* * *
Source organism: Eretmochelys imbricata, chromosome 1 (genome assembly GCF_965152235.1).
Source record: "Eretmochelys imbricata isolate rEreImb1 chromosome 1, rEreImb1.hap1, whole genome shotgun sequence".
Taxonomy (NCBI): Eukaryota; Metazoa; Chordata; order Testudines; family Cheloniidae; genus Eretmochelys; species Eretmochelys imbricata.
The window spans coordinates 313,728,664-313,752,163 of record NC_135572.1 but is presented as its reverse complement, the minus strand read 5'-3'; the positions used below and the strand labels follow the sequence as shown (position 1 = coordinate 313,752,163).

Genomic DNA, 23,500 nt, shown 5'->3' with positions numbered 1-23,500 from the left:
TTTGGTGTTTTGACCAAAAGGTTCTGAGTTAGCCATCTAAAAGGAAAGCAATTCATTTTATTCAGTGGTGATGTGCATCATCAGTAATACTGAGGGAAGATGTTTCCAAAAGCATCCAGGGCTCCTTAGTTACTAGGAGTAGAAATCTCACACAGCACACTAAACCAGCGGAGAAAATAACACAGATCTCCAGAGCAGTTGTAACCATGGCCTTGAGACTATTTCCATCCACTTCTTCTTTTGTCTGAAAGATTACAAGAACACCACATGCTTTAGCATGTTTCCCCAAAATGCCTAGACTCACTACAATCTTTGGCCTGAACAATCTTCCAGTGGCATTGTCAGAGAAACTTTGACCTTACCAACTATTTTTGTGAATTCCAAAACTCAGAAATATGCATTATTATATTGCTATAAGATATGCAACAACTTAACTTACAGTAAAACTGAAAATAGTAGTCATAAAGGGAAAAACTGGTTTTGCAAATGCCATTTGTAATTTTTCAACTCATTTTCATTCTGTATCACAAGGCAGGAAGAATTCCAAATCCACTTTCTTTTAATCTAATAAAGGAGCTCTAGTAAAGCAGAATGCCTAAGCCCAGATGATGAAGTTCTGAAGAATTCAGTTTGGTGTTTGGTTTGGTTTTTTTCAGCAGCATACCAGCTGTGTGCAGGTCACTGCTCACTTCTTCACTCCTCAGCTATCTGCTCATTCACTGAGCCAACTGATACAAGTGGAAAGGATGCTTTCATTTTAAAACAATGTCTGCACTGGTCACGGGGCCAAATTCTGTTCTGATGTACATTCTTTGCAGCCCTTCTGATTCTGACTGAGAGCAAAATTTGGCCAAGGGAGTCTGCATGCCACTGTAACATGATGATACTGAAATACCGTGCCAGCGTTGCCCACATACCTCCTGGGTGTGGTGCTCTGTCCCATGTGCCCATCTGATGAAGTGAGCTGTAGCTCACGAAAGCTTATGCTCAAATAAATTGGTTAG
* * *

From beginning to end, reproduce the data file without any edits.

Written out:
Source organism: Eretmochelys imbricata, chromosome 1 (genome assembly GCF_965152235.1).
Source record: "Eretmochelys imbricata isolate rEreImb1 chromosome 1, rEreImb1.hap1, whole genome shotgun sequence".
Taxonomy (NCBI): Eukaryota; Metazoa; Chordata; order Testudines; family Cheloniidae; genus Eretmochelys; species Eretmochelys imbricata.
The window spans coordinates 313,728,664-313,752,163 of record NC_135572.1 but is presented as its reverse complement, the minus strand read 5'-3'; the positions used below and the strand labels follow the sequence as shown (position 1 = coordinate 313,752,163).

Genomic DNA, 23,500 nt, shown 5'->3' with positions numbered 1-23,500 from the left:
TTTGGTGTTTTGACCAAAAGGTTCTGAGTTAGCCATCTAAAAGGAAAGCAATTCATTTTATTCAGTGGTGATGTGCATCATCAGTAATACTGAGGGAAGATGTTTCCAAAAGCATCCAGGGCTCCTTAGTTACTAGGAGTAGAAATCTCACACAGCACACTAAACCAGCGGAGAAAATAACACAGATCTCCAGAGCAGTTGTAACCATGGCCTTGAGACTATTTCCATCCACTTCTTCTTTTGTCTGAAAGATTACAAGAACACCACATGCTTTAGCATGTTTCCCCAAAATGCCTAGACTCACTACAATCTTTGGCCTGAACAATCTTCCAGTGGCATTGTCAGAGAAACTTTGACCTTACCAACTATTTTTGTGAATTCCAAAACTCAGAAATATGCATTATTATATTGCTATAAGATATGCAACAACTTAACTTACAGTAAAACTGAAAATAGTAGTCATAAAGGGAAAAACTGGTTTTGCAAATGCCATTTGTAATTTTTCAACTCATTTTCATTCTGTATCACAAGGCAGGAAGAATTCCAAATCCACTTTCTTTTAATCTAATAAAGGAGCTCTAGTAAAGCAGAATGCCTAAGCCCAGATGATGAAGTTCTGAAGAATTCAGTTTGGTGTTTGGTTTGGTTTTTTTCAGCAGCATACCAGCTGTGTGCAGGTCACTGCTCACTTCTTCACTCCTCAGCTATCTGCTCATTCACTGAGCCAACTGATACAAGTGGAAAGGATGCTTTCATTTTAAAACAATGTCTGCACTGGTCACGGGGCCAAATTCTGTTCTGATGTACATTCTTTGCAGCCCTTCTGATTCTGACTGAGAGCAAAATTTGGCCAAGGGAGTCTGCATGCCACTGTAACATGATGATACTGAAATACCGTGCCAGCGTTGCCCACATACCTCCTGGGTGTGGTGCTCTGTCCCATGTGCCCATCTGATGAAGTGAGCTGTAGCTCACGAAAGCTTATGCTCAAATAAATTGGTTAG